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Pork Medallions and Peppers

Tender, juicy pork medallions served with sweet bell peppers is a fantastically quick and easy weeknight dinner that looks and tastes amazing. Serve with a fresh baguette for a super speedy meal.

One of my favourite cuts of meat for a simple and delicious meal is pork tenderloin. This lean and flavoursome cut cooks extremely quickly and pairs beautifully with all sorts of flavourings. Today’s recipe, Pork Medallions and Peppers is ready in a flash, so it’s perfect for a midweek dinner.

Sometimes dinner needs to be quick, am I right?

It’s a horrible feeling to drop into the supermarket on the way home from work and have absolutely no idea what’s for dinner, isn’t it? The clock is ticking, everyone is hungry and you just want to put your feet up, possibly with a G&T or a glass of wine! Pork tenderloin is my weeknight go-to. It’s lean and healthy, cooks quickly and is so tasty.

Isn’t pork always dry and chewy?

No, not at all! For years we have been cooking the living daylights out of our pork, but the official advice has changed. It is now safe to cook pork to medium-rare, which means it can be deliciously tender and juicy.

Loin vs. Tenderloin

No, it’s not a boxing match, but two parts of the pig that sound similar and cook very differently. Tenderloin is a long cut of meat that comes from near the backbone and cooks quickly. The loin is a much bigger, flatter cut that requires longer, slower cooking. Make sure you get the right meat for the recipe!

Be gentle with the pork!

I’ve lost count of how many times I have seen a recipe for pork medallions where the recipe tells you to use a rolling pin or a mallet to flatten the meat. When it comes to tenderloin, the clue is in the name – this is tender meat, and it will flatten out perfectly just using your hands. See the photos below for evidence!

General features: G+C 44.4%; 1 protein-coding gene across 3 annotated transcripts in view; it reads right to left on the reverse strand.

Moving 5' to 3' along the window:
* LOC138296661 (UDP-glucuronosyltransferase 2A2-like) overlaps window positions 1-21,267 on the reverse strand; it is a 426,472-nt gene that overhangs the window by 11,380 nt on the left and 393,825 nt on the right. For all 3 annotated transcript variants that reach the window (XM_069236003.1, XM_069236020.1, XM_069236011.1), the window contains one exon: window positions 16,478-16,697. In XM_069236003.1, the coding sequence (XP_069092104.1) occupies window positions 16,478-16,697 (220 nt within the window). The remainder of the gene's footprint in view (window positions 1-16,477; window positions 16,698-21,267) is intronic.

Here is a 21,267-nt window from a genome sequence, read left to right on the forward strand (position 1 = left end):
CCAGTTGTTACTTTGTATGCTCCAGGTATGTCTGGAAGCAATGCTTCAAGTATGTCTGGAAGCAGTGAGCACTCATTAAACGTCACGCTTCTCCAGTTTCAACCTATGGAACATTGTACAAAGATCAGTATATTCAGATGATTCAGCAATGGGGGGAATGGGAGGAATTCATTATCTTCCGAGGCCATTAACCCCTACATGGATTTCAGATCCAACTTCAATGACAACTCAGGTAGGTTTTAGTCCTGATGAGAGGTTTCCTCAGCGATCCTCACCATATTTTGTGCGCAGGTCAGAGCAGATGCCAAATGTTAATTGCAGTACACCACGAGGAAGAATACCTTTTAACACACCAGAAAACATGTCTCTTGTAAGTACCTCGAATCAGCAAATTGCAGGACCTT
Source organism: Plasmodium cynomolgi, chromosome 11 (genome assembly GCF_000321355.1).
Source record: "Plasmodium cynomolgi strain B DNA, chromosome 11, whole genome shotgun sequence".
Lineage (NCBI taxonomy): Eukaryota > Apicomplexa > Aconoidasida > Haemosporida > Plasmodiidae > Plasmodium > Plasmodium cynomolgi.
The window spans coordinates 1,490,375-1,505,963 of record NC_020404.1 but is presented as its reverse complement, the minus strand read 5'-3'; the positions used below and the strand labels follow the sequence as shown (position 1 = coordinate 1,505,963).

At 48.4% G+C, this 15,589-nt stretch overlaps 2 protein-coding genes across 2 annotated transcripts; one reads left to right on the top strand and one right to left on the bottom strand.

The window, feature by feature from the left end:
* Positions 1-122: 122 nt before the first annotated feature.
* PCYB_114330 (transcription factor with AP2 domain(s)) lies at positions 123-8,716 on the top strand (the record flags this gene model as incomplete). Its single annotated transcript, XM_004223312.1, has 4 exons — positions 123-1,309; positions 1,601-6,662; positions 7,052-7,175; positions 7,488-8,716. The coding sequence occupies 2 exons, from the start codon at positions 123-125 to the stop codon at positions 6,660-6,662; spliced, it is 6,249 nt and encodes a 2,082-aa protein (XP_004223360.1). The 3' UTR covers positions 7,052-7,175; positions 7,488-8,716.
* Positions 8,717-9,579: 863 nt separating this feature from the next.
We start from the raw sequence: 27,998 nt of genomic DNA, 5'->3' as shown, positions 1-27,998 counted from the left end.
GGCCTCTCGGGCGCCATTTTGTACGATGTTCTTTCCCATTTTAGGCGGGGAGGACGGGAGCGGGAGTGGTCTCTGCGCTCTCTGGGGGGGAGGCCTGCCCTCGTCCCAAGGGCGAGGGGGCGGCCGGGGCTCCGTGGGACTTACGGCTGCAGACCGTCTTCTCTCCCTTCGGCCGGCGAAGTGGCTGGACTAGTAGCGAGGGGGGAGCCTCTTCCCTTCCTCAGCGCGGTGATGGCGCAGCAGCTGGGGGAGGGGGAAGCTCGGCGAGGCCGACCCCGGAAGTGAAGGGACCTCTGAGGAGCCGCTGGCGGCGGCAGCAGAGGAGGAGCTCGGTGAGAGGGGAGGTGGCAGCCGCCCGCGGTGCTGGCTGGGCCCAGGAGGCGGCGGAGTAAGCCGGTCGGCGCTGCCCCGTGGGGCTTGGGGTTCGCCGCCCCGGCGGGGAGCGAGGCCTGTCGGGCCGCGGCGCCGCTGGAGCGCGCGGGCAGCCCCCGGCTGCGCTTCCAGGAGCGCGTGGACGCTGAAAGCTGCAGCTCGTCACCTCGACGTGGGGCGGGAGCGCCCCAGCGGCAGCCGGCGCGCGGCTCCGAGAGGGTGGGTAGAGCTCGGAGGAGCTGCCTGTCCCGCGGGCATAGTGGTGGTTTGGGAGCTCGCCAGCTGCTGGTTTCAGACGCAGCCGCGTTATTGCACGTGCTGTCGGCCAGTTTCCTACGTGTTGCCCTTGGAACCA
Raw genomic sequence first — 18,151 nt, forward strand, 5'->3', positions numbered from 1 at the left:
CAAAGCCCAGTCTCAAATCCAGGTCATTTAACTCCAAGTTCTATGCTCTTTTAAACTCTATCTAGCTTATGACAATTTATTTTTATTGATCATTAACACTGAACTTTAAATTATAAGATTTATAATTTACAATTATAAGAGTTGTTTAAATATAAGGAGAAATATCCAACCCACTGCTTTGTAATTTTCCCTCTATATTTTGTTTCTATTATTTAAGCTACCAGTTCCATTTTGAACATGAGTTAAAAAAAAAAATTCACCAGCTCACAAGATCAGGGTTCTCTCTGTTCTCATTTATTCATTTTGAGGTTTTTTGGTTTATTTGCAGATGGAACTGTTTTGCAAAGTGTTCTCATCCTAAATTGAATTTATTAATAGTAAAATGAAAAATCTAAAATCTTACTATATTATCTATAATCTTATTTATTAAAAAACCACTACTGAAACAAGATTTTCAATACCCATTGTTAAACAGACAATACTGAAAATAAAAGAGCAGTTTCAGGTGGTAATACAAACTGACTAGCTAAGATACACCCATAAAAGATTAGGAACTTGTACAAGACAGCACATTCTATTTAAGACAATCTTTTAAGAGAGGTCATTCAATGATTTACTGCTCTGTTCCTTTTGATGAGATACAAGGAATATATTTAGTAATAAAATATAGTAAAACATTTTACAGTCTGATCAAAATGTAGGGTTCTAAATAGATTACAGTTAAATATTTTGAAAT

Pork tenderloin also makes a super quick roast.

In this recipe, I have pan-fried the medallions, but if you fancy putting a roast on the table tonight, give my Salsa Verde Pork Tenderloin or Garlic Herb Roast Pork a try – the fastest roast dinner you will ever make and so tasty too.

Pork Medallions and Peppers

FREQUENTLY ASKED QUESTIONS

Can I make Pork Medallions and Peppers in advance?

You can make the peppers in advance and reheat them before serving. The medallions can be wrapped loosely in foil and kept warm in a low oven for about half an hour if you need a bit of time.

What’s the silver skin on the pork that you talk about in the recipe?

The silvery skin on pork tenderloin is a type of connective tissue. It is edible but it is a bit of a pain to eat, so use a sharp knife to cut it away from the pork before cooking.

My supermarket has frozen tenderloins – are they any good?

Yes! Grab some, they are great to keep in the freezer. There is a lot of pork butchery done at the end of autumn/fall so tenderloins are often frozen in bulk. Defrost in the fridge overnight and use as per the recipe. Just be sure to pat very dry with a paper towel to remove any moisture before cooking.


Pork medallions in frying pan